Forgive my ignorance; can you define eco-monstrosity? To me it evokes an idea of elements within the environment acting on us in monstrous ways, either physically, mentally, or metaphorically. Am I barking up the right tree?

The reason I brought up Whiteman Falaya is that I saw him as a representation of a not-benevolent force of nature. I guess I need to go back to some thought inspired in me by a talk in a college class some decades ago about the existentialist writers, and how much of their writing was underpinned by a belief in a benevolent universe. I didn't buy it. I have always assumed that the universe, or at least the natural world around us--especially the wilderness, the Sangre de Cristo mountains I grew up in--as existing without awareness of or care for our wellbeing. Thus "Nature red in tooth and claw" (quote from the back cover of a very old copy of the Leatherstocking Tales) can be nurturing and benevolent and can turn around and kill you in an instant--kind of Snuffles-esque).

I see Hannali Innominee's settlement of the land in the Indian Territories as a joint struggle with (in concert with--struggling together) and struggle against nature. So the benevolent descriptions of his corn and barges and the growth of his household, the description of the three boys running down a young elk, and of course the description of him as a monster reading Plutarch to me represent those elements of carving out a life in concert with the environment, and the conflict with Whiteman Falaya represents his struggle against it. That struggle can be a costly distraction--that cost him half his family, but it is also necessary. Man cannot live only as the "noble savage" utterly in tune with Nature without conflict, because nature doesn't live with itself that way. The elemental forces are there, and we must adapt to them, but not always peacefully. Don't know how to tie that in with theology, but perhaps it has something to do with living in the world after the Garden, after the Fall.

I also see his conflict with Whiteman Falaya as somehow in parallel with the Civil War and the white policy of using the Civil War to divide and decimate the Indians. Of course, the name is a dead giveaway. But either as force of nature or force of white policy, he was an implacable force beyond rationality.

Kevin Cheek said...

And how does "Snuffles" figure in to "eco-monstrosity" and the theology of monsters?

Andrew said...

Congrats Daniel! Looking forward to seeing the work as it progresses, let me know if at any point you need a pair of eyes on a draft or section.

I wonder if "Encased in Ancient Rind" or "Entire and Perfect Chrysolite" or "In Outraged Stone" or even "And Name My Name" might also speak usefully to the project—while also realizing the limits you're faced with. Maybe an expanded version down the line?

Otherwise I'll largely stay clear of this because I'm really interested in seeing where Lafferty leads others to.

Daniel Otto Jack Petersen said...

Kevin, yeah, I'd say you're evocations of 'eco-monstrosity' are barking up the right tree. I'm still trying to come up with pithy ways to say what it is and what you've said is as good as anything at the moment.

I like your thoughts on how Okla Hannali works. I'd say the way it all ties into (or better, is grounded in and flows from) theology is yes, the Fall, but also a better reading of the Creation narratives. And from that better reading, a better doctrine of creation - one that places humanity more deeply embedded in the non-human environment and that recognises that even 'unfallen' and redeemed ecologies are monstrous in certain respects. (I think Aquinas's creational theology will help greatly here. I'll be posting quotes from him and from Chesterton on him here.)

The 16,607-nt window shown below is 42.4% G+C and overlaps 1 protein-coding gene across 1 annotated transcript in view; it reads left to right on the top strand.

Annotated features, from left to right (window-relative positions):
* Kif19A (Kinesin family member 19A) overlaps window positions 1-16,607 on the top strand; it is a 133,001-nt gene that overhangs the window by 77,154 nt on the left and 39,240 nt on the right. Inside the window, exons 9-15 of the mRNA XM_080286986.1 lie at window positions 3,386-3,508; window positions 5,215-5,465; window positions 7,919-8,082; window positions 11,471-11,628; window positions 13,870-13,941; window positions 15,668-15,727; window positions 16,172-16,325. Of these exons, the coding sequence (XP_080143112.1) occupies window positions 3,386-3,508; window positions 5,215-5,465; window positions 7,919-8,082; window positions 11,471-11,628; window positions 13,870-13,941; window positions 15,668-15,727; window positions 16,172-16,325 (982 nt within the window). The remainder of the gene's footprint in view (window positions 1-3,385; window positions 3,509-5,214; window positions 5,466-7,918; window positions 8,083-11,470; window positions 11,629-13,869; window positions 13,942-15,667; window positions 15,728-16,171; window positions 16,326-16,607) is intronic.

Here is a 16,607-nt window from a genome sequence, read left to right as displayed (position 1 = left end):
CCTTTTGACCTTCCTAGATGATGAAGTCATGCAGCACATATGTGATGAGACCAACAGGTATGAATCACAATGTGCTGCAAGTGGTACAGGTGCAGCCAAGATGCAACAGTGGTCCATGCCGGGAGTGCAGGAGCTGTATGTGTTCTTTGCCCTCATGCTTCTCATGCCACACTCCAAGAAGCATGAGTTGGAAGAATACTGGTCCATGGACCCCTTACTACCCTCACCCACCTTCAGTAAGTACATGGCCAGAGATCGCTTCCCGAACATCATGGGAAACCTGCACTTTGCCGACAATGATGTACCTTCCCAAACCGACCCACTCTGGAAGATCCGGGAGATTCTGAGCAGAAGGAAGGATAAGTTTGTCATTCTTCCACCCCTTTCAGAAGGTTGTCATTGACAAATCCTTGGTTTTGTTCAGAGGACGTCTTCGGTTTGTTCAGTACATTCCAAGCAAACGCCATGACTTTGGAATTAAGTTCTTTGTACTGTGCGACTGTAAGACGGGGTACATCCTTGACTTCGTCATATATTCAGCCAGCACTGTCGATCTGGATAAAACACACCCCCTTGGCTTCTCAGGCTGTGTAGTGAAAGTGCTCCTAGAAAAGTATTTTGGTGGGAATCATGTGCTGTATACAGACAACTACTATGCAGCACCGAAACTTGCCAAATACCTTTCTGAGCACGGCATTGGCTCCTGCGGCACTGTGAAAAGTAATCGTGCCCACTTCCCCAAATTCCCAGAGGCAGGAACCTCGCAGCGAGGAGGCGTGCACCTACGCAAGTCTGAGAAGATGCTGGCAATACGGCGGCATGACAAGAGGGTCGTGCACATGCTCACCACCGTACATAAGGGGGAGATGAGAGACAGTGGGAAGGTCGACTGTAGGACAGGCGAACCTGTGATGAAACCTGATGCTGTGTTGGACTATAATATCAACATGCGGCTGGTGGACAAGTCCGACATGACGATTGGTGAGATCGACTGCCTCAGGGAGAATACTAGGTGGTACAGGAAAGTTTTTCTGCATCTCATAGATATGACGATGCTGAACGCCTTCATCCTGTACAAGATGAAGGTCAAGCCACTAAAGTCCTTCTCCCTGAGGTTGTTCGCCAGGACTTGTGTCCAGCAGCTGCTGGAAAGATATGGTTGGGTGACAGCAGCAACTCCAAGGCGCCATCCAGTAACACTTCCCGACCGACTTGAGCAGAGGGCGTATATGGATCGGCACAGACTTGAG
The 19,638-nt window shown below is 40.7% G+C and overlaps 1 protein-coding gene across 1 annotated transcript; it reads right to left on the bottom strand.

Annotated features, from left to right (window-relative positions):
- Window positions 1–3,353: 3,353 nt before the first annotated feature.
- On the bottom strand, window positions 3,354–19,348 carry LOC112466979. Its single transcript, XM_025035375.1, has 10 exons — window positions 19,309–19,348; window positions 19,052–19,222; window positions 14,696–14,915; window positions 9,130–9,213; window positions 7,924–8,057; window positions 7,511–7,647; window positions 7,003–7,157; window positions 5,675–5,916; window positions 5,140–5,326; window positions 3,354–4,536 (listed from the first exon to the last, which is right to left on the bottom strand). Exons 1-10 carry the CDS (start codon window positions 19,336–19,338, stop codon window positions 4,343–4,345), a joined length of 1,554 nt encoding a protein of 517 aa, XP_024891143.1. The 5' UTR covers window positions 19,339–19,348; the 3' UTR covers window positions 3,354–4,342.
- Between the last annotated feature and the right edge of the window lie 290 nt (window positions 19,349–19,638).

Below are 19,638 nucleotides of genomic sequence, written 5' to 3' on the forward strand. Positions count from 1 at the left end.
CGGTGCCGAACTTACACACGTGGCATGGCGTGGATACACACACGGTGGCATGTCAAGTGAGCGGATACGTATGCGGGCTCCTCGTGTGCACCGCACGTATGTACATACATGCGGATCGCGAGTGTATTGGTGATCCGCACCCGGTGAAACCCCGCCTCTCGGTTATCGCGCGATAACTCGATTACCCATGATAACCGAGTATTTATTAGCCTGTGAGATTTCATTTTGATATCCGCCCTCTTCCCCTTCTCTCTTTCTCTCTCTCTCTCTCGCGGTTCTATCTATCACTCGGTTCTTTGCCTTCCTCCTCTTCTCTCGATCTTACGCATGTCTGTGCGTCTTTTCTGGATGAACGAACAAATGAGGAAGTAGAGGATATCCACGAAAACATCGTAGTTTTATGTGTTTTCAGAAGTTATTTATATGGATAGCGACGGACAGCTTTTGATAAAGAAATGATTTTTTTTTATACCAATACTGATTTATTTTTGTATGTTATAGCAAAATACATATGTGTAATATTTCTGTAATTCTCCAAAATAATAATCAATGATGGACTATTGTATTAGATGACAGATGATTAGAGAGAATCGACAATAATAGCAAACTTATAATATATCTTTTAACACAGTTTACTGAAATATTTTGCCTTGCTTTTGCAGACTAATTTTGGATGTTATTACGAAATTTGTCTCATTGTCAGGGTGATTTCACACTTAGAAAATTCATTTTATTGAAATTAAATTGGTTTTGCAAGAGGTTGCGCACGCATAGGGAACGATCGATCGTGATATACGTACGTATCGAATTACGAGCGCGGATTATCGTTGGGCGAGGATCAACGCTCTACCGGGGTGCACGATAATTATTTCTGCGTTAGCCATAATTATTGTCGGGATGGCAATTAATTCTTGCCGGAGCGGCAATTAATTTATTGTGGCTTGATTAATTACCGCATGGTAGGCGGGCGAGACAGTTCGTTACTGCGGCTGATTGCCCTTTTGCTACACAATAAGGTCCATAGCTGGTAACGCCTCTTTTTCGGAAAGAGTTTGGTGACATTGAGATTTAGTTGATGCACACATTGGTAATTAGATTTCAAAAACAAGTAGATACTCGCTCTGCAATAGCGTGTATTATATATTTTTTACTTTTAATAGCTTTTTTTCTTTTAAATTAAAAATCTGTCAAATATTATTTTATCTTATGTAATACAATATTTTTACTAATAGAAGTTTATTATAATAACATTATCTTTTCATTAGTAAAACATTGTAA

So Hannali's 'struggle', as you aptly put it, with the environment reflects not only fallen, but also edenic or new creation conditions. Something like that.

'Snuffles' strikes me as a fairly overt instance of theology-of-monsters at play (last word chosen intentionally - it is a highly 'ludic' story as Andrew's paper points out). Snuffles is nothing less than a divine creator figure - probably just a demi-god or some such, but we're still in theological territory there. And Snuffles is definitely a monster. And the whole story describes the ecology of the planet and exhibits a mythological view of ecology in general, with a Bear Spirit presiding over creation (a fauna-divinity). (It reminds me some of aspects of the Lakota 'power vision' of Black Elk in the book Black Elk Speaks.)

It's also an instance of the land itself eating up the inhabitants that don't know how to relate to it (as happens more comically and metaphorically in 'Narrow Valley') - because, it seems to me, Snuffles is the land's spirit or soul, and so when he eats the explorers, they are eaten by the land, the planet, the ecology (more literally, by a specimen or instantiation of the planet's fauna).

Does any of that help? Hit me back as many times as you need to and I'll try to be more perspicuous if I can.

Daniel Otto Jack Petersen said...

typo: your, not you're in first sentence of previous comment...

Daniel Otto Jack Petersen said...

Thanks, Andrew! I'll definitely send a draft your way, probably before my very last supervision, so I can discuss any comments you make with my supervisor as well.

I have thought of those stories and quite a few more, as well as aspects of various novels. Once you get into ecology in general and object-oriented ontology and the like, Lafferty's body of work just goes fractal on you with relevant material! (Stories like 'Animal Fair' and 'And Read the Flesh Between the Lines' become downright suspicious in their relevance, ha! Was Lafferty peering into future academia?)

So yeah, I dearly want to expand the work down the line - I mean, if I could get others switched on to this and similar approaches to his work, I'd gladly share out the work load. It's enormous. But even more modestly and moderately, there's much more even just I could do in expanding the reading that begins here.

Steve said...

Congratulations on the proposal acceptance! Use of the word "transmogrify" without irony is immediate grounds for acceptance, I believe.